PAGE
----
Food security should be a national priority according to a Fine Gael TD.
Cork North Central Deputy Colm Burke said “We need an urgent national debate on food security involving all stakeholders and the wider community.
“Any analysis of Irish food security must consider as a matter of necessity the production and distribution of basic foodstuffs. These include wheat and other grains for human and animal consumption, dairy and meat products and an extensive range of fruit and vegetables.
“In November Ireland moved up to first position in the world food security rankings, however we cannot become complacent.
“While Ireland is very good at producing dairy products and meat, we are heavily dependent on imports for all other food products. It was very recently revealed for example that Ireland is heavily dependent on seed potato imports from Scotland which are being disrupted because of Brexit. Commercial potato growing acreage has declined by around 50% during the past 30 years and Ireland now imports large quantities of potatoes for daily consumption. During the same period the number of commercial vegetable growers has fallen from over 400 to just over 100 and most vegetables are now also imported.
Deputy Burke continued: “In addition to the decline in commercial tillage farming, small scale family farm domestic food production has largely disappeared. To redress this decline there should be a national policy devoted to developing a sustainable food production and food culture. Grow Our Own Food should be a national motto and national policy. Every farm family in particular, every household with a garden, a yard, a balcony or even a window ledge is capable of growing some food. Local authorities need to provide more land suitable for allotments. There should be an incentive to farmers to lease allotments to urban dwellers. This could provide a new income stream for some farmers.”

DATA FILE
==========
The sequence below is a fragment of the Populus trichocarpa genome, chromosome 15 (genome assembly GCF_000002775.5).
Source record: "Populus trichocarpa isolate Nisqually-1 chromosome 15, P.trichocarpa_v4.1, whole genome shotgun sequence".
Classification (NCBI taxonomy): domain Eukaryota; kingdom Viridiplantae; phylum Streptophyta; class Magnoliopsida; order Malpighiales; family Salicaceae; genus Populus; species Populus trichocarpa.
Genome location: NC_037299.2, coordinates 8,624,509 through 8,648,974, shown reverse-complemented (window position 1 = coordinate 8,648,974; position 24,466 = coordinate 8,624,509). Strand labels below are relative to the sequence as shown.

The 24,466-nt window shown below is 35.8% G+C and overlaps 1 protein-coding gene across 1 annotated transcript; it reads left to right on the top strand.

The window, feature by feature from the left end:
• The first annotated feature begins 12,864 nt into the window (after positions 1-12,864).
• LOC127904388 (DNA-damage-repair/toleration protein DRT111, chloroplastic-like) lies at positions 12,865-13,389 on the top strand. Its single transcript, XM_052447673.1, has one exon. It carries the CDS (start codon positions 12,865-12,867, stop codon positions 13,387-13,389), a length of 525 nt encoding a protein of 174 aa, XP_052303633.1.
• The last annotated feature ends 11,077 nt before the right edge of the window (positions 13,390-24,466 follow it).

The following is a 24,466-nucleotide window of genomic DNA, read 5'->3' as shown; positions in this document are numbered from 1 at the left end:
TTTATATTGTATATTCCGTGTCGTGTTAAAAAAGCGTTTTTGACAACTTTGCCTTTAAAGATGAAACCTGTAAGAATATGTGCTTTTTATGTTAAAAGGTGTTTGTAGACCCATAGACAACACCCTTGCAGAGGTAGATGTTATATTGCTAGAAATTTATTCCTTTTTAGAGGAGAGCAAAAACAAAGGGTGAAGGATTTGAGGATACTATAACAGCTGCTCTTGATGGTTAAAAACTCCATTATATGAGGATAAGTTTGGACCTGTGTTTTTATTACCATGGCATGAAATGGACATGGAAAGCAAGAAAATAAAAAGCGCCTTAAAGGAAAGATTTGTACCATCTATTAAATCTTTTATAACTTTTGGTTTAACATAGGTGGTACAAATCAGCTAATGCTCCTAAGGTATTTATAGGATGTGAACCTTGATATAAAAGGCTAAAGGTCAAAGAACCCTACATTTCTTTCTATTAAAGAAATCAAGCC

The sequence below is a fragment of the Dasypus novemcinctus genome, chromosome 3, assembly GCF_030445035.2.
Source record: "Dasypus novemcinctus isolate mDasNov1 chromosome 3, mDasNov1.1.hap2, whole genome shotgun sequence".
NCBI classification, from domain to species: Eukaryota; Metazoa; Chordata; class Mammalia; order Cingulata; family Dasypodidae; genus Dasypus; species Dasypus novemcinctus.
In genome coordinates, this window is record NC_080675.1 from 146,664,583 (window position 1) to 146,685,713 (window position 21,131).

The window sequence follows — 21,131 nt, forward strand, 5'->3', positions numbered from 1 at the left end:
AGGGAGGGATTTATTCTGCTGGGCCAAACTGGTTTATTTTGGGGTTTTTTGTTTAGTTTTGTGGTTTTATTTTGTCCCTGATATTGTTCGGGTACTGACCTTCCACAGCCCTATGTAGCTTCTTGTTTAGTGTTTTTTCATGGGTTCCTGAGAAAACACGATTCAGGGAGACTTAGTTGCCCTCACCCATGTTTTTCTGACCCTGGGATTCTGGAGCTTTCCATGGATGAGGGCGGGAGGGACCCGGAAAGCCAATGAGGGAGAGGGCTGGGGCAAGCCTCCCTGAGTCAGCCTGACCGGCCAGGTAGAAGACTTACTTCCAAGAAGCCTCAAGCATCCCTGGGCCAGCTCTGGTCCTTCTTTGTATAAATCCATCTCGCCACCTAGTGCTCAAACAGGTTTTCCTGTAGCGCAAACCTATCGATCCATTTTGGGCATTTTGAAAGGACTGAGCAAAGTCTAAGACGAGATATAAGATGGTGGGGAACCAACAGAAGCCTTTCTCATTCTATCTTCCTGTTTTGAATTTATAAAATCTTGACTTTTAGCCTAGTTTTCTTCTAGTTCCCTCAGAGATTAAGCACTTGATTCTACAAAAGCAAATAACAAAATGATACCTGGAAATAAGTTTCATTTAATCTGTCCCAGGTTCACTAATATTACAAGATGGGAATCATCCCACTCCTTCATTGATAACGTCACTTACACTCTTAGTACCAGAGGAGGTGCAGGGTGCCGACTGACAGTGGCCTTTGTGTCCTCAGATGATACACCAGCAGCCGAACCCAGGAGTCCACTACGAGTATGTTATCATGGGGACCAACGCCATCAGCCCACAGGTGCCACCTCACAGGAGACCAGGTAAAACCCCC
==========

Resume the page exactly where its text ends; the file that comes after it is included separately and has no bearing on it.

Deputy Burke concluded “Producing more of our food closer to home and in our own country is very much in line with a green agenda – less transport and less waste. Developing a food culture in Ireland will need to begin at a young age. Many schools have begun to grow some food; this needs to be further encouraged. Hands on learning of the basics of growing food and the cooking and preservation of food should be part of every school curriculum.”
“With political, energy and other economic uncertainties increasing and in particular the increasing risk of dangerous climate change, a major rethink of Irish food production, supply and distribution is now an urgent necessity.
“The war in Ukraine and the economic sanctions on Russia and Belarus which followed have highlighted major economic vulnerabilities, not only in the energy sector but also in terms of food supply.
“Russia and Belarus are also important players in fertiliser supply chains. And critically Ukraine and Russia are significant suppliers of wheat on international markets, accounting for 30% of wheat traded on these markets. The blockade of Ukrainian ports by the Russian navy and sanctions on Russian grain exports have contributed to a dramatic increase in grain prices all across the world; rapidly rising bread prices is the inevitable consequence. There is now a very real risk of food shortages, particularly in the Middle East and in parts of Africa dependent on grain and fertiliser from Ukraine and Russia.
“The Irish food sector is now fully integrated into international supply chains with a very high dependency on imported food. There is now an urgent need for the government, the agricultural sector and the food sector to have an in-depth analysis of Ireland’s food security and how it might be strengthened.
“A sustained effort will be required building the knowledge, skills, capacity and the will needed to make food production and food security a national priority.”